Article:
The second installment of my “Reimagining the 1987 draft” series is up at Hardball Times. In our alternate reality, the Padres don’t take Texas right-hander Kevin Garner with the 10th pick overall, choosing instead Florida high schooler Travis Fryman.
In this scenario, Fryman would have been the Padres’ third baseman during the Ken Caminiti years (Cammy never gets traded to San Diego because Steve Finley is with the White Sox, not the Astros). In a fun coincidence, Fryman’s most similar player according to Baseball-Reference is… you guessed it, Caminiti.
On the not-so-fun side, Caminiti was a much better player during his Padres tenure than Fryman was during that same stretch:
Player PA BA OBP SLG OPS+ WAR Fryman 2593 .276 .335 .447 100 12.1 Caminiti 2351 .295 .384 .540 146 18.6
I touch a bit on the Caminiti/Fryman comparison in the article and also marvel at the idea of Fryman and Gary Sheffield on the left side of the infield in ’92. One comparison I didn’t make but which strikes me as interesting is that between Fryman (who came up as a shortstop) and Khalil Greene. Here are their numbers through age 27 (per 162 games):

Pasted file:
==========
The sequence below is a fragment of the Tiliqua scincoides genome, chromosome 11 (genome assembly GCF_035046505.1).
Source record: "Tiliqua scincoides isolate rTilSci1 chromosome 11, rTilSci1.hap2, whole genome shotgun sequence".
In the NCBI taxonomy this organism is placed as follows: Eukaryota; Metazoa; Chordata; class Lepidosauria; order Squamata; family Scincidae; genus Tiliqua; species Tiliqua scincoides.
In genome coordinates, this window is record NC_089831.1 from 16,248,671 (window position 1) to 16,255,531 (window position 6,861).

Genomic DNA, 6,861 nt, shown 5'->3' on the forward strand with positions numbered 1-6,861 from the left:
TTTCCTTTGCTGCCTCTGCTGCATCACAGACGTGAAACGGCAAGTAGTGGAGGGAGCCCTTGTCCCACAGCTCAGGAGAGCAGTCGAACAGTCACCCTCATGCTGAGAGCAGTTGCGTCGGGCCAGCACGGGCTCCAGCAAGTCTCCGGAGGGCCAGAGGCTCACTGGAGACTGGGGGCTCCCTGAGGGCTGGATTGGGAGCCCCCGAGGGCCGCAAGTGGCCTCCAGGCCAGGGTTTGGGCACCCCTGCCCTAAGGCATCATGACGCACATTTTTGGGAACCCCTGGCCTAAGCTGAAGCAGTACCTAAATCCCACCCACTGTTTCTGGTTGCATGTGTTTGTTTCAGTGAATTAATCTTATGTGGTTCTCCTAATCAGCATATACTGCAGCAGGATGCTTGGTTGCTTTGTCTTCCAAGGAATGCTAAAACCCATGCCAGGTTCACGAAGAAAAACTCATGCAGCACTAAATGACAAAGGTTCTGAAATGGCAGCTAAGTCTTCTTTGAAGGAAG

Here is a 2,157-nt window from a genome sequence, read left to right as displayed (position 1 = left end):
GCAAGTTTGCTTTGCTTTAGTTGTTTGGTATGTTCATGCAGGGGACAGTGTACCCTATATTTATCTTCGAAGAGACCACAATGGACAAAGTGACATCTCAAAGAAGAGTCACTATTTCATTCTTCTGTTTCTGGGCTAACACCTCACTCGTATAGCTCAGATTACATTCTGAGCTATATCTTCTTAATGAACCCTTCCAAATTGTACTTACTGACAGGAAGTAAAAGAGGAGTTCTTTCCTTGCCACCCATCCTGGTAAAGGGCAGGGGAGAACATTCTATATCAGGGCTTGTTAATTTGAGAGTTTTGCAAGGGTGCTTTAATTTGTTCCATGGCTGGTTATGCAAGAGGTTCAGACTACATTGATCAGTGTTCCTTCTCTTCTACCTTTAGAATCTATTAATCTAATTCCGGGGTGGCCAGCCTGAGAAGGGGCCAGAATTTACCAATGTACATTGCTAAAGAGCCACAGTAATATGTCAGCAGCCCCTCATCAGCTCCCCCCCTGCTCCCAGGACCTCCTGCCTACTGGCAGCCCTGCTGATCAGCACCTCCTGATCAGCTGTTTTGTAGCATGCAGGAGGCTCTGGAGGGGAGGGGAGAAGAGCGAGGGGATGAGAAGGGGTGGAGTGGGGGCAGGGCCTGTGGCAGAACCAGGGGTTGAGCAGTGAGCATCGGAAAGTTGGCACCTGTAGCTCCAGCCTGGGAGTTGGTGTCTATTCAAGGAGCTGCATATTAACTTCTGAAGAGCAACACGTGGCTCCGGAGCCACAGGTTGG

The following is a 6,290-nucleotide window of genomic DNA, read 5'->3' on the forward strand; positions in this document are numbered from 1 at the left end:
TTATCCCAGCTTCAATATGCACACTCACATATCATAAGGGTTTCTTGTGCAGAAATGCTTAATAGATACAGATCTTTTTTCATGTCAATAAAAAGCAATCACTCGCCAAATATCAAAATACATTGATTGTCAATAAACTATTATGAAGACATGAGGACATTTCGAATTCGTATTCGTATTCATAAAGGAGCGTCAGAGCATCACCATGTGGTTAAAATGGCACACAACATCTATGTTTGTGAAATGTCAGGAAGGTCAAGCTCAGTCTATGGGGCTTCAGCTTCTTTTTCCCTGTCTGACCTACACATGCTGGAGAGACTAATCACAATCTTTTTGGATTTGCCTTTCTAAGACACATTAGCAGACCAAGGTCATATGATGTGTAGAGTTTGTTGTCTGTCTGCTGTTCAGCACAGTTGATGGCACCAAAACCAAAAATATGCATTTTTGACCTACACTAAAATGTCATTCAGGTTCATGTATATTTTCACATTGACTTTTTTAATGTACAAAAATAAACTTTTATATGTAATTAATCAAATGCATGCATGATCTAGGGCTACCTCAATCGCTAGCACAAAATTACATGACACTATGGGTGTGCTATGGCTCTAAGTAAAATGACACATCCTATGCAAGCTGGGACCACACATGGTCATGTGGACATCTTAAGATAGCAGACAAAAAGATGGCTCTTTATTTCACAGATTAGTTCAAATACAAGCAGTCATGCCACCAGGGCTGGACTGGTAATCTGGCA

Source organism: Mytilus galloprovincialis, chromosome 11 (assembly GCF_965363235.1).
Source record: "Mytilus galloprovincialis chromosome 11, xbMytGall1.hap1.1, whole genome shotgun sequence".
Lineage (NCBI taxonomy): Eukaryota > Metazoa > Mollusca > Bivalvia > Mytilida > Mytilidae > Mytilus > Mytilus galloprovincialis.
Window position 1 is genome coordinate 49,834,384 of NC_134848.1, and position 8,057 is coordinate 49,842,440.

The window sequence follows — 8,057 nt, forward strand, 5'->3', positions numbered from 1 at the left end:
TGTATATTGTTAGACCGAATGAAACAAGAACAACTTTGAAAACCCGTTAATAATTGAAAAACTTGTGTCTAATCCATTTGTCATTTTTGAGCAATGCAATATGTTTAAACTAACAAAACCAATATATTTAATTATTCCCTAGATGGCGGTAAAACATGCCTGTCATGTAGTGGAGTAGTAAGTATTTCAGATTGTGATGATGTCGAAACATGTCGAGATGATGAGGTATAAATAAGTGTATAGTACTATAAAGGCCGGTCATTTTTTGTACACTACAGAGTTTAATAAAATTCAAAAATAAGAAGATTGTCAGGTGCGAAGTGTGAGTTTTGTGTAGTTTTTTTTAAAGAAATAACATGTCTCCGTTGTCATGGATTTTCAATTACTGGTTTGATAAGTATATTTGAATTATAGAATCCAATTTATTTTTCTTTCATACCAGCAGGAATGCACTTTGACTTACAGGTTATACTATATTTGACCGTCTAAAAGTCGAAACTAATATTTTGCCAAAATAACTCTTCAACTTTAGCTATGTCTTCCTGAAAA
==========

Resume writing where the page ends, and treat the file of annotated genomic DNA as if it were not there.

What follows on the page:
Player AB R H 2B 3B HR RBI BB K BA OBP SLG OPS+ Fryman 637 89 175 35 5 22 100 60 141 .274 .336 .445 107 Greene 587 80 150 40 4 22 86 45 123 .254 .312 .444 102
Fryman moved off shortstop at age 24 and was flawed as a hitter in many of the same ways as Greene, albeit to a lesser degree. Fryman also didn’t have, as far as I know, personal issues that kept him from fulfilling his potential.
It’s not much of a stretch to say that Fryman is the player we hoped Greene would become. Then again, given the Padres’ poor track record in terms of developing young infielders, maybe Fryman wouldn’t have enjoyed the career he had. Or maybe the Padres would have traded him for that era’s equivalent of Brian Buchanan, say, Mike Simms?
Just a little something fun to ponder while we wait for this year’s Padres to snap out of their current funk. If you like geeking out on what might have been, read the article.